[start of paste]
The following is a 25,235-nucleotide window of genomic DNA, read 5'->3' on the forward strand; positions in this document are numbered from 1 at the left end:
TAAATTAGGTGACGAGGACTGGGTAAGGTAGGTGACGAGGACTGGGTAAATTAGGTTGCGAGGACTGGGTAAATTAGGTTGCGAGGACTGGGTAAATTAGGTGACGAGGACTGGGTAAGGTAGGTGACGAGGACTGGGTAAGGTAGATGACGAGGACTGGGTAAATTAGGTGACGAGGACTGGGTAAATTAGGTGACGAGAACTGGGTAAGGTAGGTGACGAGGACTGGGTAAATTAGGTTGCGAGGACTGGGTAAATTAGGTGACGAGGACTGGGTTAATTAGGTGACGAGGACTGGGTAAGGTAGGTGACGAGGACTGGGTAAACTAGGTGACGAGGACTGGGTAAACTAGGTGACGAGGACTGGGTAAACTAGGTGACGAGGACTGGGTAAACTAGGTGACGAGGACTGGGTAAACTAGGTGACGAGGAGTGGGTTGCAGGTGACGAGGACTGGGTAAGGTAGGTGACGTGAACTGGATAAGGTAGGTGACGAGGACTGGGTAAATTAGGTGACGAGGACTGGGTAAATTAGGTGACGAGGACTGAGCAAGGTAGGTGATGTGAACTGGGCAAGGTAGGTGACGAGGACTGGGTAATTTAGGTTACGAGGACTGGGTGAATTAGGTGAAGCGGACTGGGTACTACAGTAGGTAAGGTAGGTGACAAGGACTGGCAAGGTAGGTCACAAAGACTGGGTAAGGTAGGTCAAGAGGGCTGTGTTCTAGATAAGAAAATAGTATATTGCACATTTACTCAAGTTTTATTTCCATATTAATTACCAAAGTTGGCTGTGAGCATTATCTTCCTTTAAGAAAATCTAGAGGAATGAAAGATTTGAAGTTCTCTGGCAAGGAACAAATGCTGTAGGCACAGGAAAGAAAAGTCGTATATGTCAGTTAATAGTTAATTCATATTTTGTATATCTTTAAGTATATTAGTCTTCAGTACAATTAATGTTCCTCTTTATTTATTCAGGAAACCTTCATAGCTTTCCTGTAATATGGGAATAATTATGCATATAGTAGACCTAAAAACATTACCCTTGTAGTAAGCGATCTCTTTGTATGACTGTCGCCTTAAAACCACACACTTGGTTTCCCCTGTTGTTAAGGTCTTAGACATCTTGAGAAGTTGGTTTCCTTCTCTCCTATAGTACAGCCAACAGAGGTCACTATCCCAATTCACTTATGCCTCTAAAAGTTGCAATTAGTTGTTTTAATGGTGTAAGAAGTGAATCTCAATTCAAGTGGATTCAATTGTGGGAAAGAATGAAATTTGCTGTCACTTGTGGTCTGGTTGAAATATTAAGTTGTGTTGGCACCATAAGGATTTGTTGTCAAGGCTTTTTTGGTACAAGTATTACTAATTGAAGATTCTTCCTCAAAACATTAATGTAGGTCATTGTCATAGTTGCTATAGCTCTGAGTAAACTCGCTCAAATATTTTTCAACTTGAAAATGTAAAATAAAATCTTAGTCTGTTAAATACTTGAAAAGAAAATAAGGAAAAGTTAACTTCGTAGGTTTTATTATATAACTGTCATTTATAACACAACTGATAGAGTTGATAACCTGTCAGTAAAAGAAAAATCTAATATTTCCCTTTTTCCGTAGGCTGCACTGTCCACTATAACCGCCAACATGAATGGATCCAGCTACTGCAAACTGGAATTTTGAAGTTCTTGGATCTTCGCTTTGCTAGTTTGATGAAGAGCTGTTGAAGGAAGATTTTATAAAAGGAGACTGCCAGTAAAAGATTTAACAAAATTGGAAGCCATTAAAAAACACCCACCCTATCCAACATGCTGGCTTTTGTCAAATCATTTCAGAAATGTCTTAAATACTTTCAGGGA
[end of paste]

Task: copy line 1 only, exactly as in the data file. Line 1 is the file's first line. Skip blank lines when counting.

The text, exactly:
The following is a 25,235-nucleotide window of genomic DNA, read 5'->3' on the forward strand; positions in this document are numbered from 1 at the left end: